Nuclear deal: Macron wants all parties to engage in talk

French President Emmanuel Macron said that Iran, the United States, the remaining parties to the landmark 2015 Iran nuclear deal, officially known as the Joint Comprehensive Plan of Action (JCPOA), as well as Persian Gulf states should engage in talks.

“Well more than ever, I very sincerely and profoundly believe that the time has come to resume negotiations between the United States of America, Iran, the signatories of the JCPOA, and the countries of the region which are first and foremost affected by the security and stability,” Macron said in a speech at the 74th session of the UN General Assembly in New York on Tuesday, PressTV reported.

The French leader then laid out four conditions for such talks.

“So what should be the conditions, the terms, the goals and the targets of these negotiations? First of all, the certainty that Iran never acquired developed nuclear weapons. Secondly, a solution to a crisis in Yemen.”

“Thirdly, a regional security plan, which also incorporates the other crises of the region and security of maritime navigation. And finally, a lifting of economic sanctions. I’m not naive at all and I don’t believe in miracles. I believe that it takes courage to build peace. And that is why it’s important for the United States, Iran and the signatories of this agreement to show this courage,” Macron noted.

Macron also held another unscheduled meeting with Rouhani on Tuesday right before the arranged meeting between the Iranian President and UK Prime Minister Boris Johnson.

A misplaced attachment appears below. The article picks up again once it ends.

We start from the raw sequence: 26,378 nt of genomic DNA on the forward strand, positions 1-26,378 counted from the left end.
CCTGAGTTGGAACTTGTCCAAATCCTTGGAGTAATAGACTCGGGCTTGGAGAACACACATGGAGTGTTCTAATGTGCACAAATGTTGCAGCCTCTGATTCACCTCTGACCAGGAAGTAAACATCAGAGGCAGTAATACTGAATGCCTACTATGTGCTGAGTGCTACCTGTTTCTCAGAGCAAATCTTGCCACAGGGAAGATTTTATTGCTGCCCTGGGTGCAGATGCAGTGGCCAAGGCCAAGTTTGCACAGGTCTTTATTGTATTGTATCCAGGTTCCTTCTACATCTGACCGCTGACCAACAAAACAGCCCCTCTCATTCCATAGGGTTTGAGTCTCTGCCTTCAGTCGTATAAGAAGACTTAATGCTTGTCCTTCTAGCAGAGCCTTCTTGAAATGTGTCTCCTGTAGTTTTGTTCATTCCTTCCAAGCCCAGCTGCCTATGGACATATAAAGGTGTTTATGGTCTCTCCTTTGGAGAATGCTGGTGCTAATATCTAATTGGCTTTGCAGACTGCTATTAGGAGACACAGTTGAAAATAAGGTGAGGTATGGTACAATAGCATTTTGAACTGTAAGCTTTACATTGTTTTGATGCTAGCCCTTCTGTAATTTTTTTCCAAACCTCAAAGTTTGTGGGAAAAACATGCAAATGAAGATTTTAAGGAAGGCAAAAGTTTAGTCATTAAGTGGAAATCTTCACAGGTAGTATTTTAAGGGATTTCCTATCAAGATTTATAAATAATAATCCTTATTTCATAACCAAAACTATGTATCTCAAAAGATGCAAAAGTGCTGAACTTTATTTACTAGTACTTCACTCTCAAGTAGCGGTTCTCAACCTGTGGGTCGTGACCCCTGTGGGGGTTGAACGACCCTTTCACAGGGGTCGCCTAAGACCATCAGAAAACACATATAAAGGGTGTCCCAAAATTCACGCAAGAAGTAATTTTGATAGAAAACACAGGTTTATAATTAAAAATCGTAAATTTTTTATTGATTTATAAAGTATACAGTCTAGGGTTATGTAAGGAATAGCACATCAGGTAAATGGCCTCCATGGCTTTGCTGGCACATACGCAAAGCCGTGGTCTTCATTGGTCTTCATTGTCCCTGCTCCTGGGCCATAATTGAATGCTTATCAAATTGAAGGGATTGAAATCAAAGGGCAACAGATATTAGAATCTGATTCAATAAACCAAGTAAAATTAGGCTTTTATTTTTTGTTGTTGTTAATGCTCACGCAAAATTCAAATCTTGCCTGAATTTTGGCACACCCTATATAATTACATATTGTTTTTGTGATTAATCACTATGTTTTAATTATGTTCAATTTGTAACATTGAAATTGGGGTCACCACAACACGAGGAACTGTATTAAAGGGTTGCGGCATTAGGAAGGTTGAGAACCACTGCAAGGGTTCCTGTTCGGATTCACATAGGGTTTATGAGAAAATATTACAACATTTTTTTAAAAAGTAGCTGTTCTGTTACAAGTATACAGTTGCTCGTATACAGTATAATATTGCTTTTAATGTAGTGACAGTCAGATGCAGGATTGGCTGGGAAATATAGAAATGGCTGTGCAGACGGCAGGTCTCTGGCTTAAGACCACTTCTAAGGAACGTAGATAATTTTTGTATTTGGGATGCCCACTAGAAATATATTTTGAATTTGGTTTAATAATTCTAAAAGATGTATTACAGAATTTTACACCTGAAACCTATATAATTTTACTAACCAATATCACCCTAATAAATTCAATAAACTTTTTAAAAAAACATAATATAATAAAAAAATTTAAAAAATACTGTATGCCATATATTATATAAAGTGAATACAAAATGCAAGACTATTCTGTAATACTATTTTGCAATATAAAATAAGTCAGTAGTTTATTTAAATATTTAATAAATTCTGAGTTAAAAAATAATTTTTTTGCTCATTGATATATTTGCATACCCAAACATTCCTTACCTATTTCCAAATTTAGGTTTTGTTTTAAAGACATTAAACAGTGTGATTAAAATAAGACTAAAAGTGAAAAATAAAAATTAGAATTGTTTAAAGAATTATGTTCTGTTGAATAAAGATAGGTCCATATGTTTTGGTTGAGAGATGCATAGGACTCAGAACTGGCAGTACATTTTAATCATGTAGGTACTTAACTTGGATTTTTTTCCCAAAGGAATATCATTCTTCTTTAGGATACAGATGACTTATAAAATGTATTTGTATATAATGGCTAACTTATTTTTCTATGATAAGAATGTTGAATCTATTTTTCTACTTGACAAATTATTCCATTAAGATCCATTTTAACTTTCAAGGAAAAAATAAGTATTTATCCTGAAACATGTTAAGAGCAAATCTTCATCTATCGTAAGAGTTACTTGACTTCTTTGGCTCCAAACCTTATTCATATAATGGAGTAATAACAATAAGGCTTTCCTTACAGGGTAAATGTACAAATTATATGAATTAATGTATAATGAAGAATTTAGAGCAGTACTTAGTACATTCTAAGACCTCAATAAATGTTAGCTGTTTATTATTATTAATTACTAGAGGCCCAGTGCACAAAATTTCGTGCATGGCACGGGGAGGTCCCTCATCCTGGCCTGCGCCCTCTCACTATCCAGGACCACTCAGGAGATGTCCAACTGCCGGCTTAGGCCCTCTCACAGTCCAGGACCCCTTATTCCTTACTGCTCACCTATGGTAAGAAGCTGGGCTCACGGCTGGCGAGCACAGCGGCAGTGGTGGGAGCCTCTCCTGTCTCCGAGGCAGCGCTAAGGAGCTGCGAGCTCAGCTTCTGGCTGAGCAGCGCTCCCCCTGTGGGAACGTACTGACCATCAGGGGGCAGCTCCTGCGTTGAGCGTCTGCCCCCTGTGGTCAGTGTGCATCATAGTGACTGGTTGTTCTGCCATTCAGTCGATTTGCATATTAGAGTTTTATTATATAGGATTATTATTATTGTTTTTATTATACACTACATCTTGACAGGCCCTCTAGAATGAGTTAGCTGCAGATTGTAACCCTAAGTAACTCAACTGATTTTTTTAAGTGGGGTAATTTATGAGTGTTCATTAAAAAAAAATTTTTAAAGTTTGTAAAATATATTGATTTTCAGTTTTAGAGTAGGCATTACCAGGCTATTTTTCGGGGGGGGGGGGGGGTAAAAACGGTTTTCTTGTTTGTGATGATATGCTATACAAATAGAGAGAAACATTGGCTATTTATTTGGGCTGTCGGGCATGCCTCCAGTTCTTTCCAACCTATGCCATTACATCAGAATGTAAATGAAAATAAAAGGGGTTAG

“What is important is that if he leaves the country without meeting with President Trump, this is a lost opportunity. Because he will not come back in a few months. And President Trump will not go to Tehran so they have to meet now,” Macron said during a meeting with Rouhani and British Prime Minister Boris Johnson, according to a UK press pool report.

In recent months, Macron has taken the lead in a European effort to save the JCPOA and ease tensions between Washington and Tehran.

In May 2018, the US president withdrew his country from the multilateral deal, and re-imposed sanctions against the Islamic Republic.

Iran waited for a year to see if Europe can compensate for the US withdrawal; however, in May 2019 it finally decided to start scaling back its commitments under the nuclear deal.

France has offered a credit line of $15 billion, which will guarantee the sale of Iran’s crude oil, as an incentive to bring back Iran to the JCPOA. However, the offer has yet to be finalized.

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